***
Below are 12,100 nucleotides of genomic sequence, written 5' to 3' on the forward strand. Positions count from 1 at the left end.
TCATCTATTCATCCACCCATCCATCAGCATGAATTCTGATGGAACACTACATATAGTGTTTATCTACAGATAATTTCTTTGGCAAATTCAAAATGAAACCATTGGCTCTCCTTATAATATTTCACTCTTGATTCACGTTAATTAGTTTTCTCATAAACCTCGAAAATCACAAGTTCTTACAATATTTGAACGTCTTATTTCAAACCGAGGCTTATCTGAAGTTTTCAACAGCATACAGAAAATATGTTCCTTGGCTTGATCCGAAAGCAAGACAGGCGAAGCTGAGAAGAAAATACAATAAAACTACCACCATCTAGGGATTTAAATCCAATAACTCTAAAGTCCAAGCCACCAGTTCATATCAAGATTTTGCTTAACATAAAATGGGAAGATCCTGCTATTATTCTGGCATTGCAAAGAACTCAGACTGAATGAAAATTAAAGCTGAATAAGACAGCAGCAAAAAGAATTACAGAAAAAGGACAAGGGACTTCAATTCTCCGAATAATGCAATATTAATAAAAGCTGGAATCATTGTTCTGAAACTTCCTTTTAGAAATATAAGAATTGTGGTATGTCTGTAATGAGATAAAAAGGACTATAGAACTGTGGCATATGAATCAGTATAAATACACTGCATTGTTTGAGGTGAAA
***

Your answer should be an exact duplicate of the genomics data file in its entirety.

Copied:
Below are 12,100 nucleotides of genomic sequence, written 5' to 3' on the forward strand. Positions count from 1 at the left end.
TCATCTATTCATCCACCCATCCATCAGCATGAATTCTGATGGAACACTACATATAGTGTTTATCTACAGATAATTTCTTTGGCAAATTCAAAATGAAACCATTGGCTCTCCTTATAATATTTCACTCTTGATTCACGTTAATTAGTTTTCTCATAAACCTCGAAAATCACAAGTTCTTACAATATTTGAACGTCTTATTTCAAACCGAGGCTTATCTGAAGTTTTCAACAGCATACAGAAAATATGTTCCTTGGCTTGATCCGAAAGCAAGACAGGCGAAGCTGAGAAGAAAATACAATAAAACTACCACCATCTAGGGATTTAAATCCAATAACTCTAAAGTCCAAGCCACCAGTTCATATCAAGATTTTGCTTAACATAAAATGGGAAGATCCTGCTATTATTCTGGCATTGCAAAGAACTCAGACTGAATGAAAATTAAAGCTGAATAAGACAGCAGCAAAAAGAATTACAGAAAAAGGACAAGGGACTTCAATTCTCCGAATAATGCAATATTAATAAAAGCTGGAATCATTGTTCTGAAACTTCCTTTTAGAAATATAAGAATTGTGGTATGTCTGTAATGAGATAAAAAGGACTATAGAACTGTGGCATATGAATCAGTATAAATACACTGCATTGTTTGAGGTGAAA